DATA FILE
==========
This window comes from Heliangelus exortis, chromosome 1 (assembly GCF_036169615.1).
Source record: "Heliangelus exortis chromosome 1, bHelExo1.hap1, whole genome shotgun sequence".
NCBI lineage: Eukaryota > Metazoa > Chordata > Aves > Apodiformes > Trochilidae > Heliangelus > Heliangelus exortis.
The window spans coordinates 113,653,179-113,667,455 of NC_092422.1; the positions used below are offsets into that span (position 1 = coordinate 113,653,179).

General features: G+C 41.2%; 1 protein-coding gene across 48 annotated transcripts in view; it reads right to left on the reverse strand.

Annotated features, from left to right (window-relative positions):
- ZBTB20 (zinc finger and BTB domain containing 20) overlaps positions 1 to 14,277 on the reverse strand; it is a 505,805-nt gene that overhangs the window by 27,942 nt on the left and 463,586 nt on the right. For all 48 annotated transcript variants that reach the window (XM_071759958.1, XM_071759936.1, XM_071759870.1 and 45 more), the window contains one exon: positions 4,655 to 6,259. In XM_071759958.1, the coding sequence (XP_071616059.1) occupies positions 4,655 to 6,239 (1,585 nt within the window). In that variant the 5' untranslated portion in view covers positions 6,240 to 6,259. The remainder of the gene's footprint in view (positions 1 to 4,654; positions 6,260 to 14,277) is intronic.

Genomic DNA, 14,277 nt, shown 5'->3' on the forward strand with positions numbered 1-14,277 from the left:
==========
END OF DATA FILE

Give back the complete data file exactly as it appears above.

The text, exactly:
This window comes from Heliangelus exortis, chromosome 1 (assembly GCF_036169615.1).
Source record: "Heliangelus exortis chromosome 1, bHelExo1.hap1, whole genome shotgun sequence".
NCBI lineage: Eukaryota > Metazoa > Chordata > Aves > Apodiformes > Trochilidae > Heliangelus > Heliangelus exortis.
The window spans coordinates 113,653,179-113,667,455 of NC_092422.1; the positions used below are offsets into that span (position 1 = coordinate 113,653,179).

General features: G+C 41.2%; 1 protein-coding gene across 48 annotated transcripts in view; it reads right to left on the reverse strand.

Annotated features, from left to right (window-relative positions):
- ZBTB20 (zinc finger and BTB domain containing 20) overlaps positions 1 to 14,277 on the reverse strand; it is a 505,805-nt gene that overhangs the window by 27,942 nt on the left and 463,586 nt on the right. For all 48 annotated transcript variants that reach the window (XM_071759958.1, XM_071759936.1, XM_071759870.1 and 45 more), the window contains one exon: positions 4,655 to 6,259. In XM_071759958.1, the coding sequence (XP_071616059.1) occupies positions 4,655 to 6,239 (1,585 nt within the window). In that variant the 5' untranslated portion in view covers positions 6,240 to 6,259. The remainder of the gene's footprint in view (positions 1 to 4,654; positions 6,260 to 14,277) is intronic.

Genomic DNA, 14,277 nt, shown 5'->3' on the forward strand with positions numbered 1-14,277 from the left: